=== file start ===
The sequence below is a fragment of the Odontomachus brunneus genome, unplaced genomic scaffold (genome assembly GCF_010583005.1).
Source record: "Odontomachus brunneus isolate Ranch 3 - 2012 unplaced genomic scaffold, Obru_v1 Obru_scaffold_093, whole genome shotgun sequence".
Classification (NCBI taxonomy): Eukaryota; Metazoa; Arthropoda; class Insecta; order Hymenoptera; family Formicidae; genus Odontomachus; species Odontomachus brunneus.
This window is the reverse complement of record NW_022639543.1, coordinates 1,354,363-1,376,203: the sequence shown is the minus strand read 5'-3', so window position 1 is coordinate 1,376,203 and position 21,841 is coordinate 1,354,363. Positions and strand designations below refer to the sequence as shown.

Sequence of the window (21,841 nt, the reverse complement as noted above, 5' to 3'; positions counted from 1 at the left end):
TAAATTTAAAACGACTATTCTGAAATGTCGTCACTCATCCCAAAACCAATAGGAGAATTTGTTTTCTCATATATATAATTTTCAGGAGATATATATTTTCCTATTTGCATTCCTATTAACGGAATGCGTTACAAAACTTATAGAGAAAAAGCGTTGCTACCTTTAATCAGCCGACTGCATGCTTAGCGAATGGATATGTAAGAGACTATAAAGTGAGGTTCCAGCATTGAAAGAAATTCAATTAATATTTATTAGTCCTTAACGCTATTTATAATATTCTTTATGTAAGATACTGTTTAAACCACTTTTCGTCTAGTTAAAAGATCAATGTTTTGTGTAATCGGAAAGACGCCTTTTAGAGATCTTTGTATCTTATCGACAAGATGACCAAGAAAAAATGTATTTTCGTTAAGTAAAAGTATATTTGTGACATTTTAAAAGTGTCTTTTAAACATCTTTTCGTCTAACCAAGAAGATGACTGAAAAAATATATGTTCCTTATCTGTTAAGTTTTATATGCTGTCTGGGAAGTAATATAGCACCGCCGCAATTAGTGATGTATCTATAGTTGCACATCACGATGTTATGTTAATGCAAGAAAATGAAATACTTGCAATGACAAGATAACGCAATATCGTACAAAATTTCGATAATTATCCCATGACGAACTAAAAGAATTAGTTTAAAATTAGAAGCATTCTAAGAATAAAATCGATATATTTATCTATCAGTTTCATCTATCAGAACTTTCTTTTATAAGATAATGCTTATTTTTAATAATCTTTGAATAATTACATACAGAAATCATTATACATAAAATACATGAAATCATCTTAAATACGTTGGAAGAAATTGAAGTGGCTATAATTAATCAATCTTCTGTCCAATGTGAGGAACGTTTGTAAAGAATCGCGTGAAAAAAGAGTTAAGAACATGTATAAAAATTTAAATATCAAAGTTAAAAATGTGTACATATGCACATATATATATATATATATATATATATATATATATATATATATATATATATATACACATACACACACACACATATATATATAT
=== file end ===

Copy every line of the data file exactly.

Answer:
The sequence below is a fragment of the Odontomachus brunneus genome, unplaced genomic scaffold (genome assembly GCF_010583005.1).
Source record: "Odontomachus brunneus isolate Ranch 3 - 2012 unplaced genomic scaffold, Obru_v1 Obru_scaffold_093, whole genome shotgun sequence".
Classification (NCBI taxonomy): Eukaryota; Metazoa; Arthropoda; class Insecta; order Hymenoptera; family Formicidae; genus Odontomachus; species Odontomachus brunneus.
This window is the reverse complement of record NW_022639543.1, coordinates 1,354,363-1,376,203: the sequence shown is the minus strand read 5'-3', so window position 1 is coordinate 1,376,203 and position 21,841 is coordinate 1,354,363. Positions and strand designations below refer to the sequence as shown.

Sequence of the window (21,841 nt, the reverse complement as noted above, 5' to 3'; positions counted from 1 at the left end):
TAAATTTAAAACGACTATTCTGAAATGTCGTCACTCATCCCAAAACCAATAGGAGAATTTGTTTTCTCATATATATAATTTTCAGGAGATATATATTTTCCTATTTGCATTCCTATTAACGGAATGCGTTACAAAACTTATAGAGAAAAAGCGTTGCTACCTTTAATCAGCCGACTGCATGCTTAGCGAATGGATATGTAAGAGACTATAAAGTGAGGTTCCAGCATTGAAAGAAATTCAATTAATATTTATTAGTCCTTAACGCTATTTATAATATTCTTTATGTAAGATACTGTTTAAACCACTTTTCGTCTAGTTAAAAGATCAATGTTTTGTGTAATCGGAAAGACGCCTTTTAGAGATCTTTGTATCTTATCGACAAGATGACCAAGAAAAAATGTATTTTCGTTAAGTAAAAGTATATTTGTGACATTTTAAAAGTGTCTTTTAAACATCTTTTCGTCTAACCAAGAAGATGACTGAAAAAATATATGTTCCTTATCTGTTAAGTTTTATATGCTGTCTGGGAAGTAATATAGCACCGCCGCAATTAGTGATGTATCTATAGTTGCACATCACGATGTTATGTTAATGCAAGAAAATGAAATACTTGCAATGACAAGATAACGCAATATCGTACAAAATTTCGATAATTATCCCATGACGAACTAAAAGAATTAGTTTAAAATTAGAAGCATTCTAAGAATAAAATCGATATATTTATCTATCAGTTTCATCTATCAGAACTTTCTTTTATAAGATAATGCTTATTTTTAATAATCTTTGAATAATTACATACAGAAATCATTATACATAAAATACATGAAATCATCTTAAATACGTTGGAAGAAATTGAAGTGGCTATAATTAATCAATCTTCTGTCCAATGTGAGGAACGTTTGTAAAGAATCGCGTGAAAAAAGAGTTAAGAACATGTATAAAAATTTAAATATCAAAGTTAAAAATGTGTACATATGCACATATATATATATATATATATATATATATATATATATATATATATATATATATACACATACACACACACACATATATATATAT